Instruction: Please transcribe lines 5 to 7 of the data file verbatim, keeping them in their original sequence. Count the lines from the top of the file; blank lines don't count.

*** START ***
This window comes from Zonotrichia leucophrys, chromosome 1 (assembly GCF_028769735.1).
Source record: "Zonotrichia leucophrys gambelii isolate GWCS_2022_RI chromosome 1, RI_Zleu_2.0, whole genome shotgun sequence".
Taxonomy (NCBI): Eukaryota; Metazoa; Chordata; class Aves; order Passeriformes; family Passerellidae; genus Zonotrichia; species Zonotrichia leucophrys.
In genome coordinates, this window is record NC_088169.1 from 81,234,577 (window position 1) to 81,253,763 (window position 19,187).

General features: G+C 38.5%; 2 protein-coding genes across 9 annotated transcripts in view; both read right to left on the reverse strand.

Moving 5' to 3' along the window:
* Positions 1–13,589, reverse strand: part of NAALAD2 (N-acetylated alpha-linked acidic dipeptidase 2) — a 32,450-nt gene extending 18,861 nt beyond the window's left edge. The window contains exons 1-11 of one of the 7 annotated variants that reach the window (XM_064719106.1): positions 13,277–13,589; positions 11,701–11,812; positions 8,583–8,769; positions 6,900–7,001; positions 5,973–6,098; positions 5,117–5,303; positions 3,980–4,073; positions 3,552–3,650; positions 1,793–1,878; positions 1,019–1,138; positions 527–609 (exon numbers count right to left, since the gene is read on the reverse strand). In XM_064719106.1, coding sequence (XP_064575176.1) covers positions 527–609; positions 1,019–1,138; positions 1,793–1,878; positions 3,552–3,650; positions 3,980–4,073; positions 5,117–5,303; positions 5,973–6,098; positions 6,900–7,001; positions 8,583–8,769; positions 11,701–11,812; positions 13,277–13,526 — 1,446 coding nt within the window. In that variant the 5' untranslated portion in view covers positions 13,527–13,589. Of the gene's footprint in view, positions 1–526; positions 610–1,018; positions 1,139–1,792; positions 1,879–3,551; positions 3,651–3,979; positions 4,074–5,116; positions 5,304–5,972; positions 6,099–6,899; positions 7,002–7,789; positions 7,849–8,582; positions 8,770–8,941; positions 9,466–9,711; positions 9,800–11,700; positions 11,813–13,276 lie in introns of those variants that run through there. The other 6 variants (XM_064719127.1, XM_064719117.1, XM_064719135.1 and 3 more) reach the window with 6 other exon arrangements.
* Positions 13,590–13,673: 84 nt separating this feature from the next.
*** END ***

General features: G+C 38.5%; 2 protein-coding genes across 9 annotated transcripts in view; both read right to left on the reverse strand.

Moving 5' to 3' along the window:
* Positions 1–13,589, reverse strand: part of NAALAD2 (N-acetylated alpha-linked acidic dipeptidase 2) — a 32,450-nt gene extending 18,861 nt beyond the window's left edge. The window contains exons 1-11 of one of the 7 annotated variants that reach the window (XM_064719106.1): positions 13,277–13,589; positions 11,701–11,812; positions 8,583–8,769; positions 6,900–7,001; positions 5,973–6,098; positions 5,117–5,303; positions 3,980–4,073; positions 3,552–3,650; positions 1,793–1,878; positions 1,019–1,138; positions 527–609 (exon numbers count right to left, since the gene is read on the reverse strand). In XM_064719106.1, coding sequence (XP_064575176.1) covers positions 527–609; positions 1,019–1,138; positions 1,793–1,878; positions 3,552–3,650; positions 3,980–4,073; positions 5,117–5,303; positions 5,973–6,098; positions 6,900–7,001; positions 8,583–8,769; positions 11,701–11,812; positions 13,277–13,526 — 1,446 coding nt within the window. In that variant the 5' untranslated portion in view covers positions 13,527–13,589. Of the gene's footprint in view, positions 1–526; positions 610–1,018; positions 1,139–1,792; positions 1,879–3,551; positions 3,651–3,979; positions 4,074–5,116; positions 5,304–5,972; positions 6,099–6,899; positions 7,002–7,789; positions 7,849–8,582; positions 8,770–8,941; positions 9,466–9,711; positions 9,800–11,700; positions 11,813–13,276 lie in introns of those variants that run through there. The other 6 variants (XM_064719127.1, XM_064719117.1, XM_064719135.1 and 3 more) reach the window with 6 other exon arrangements.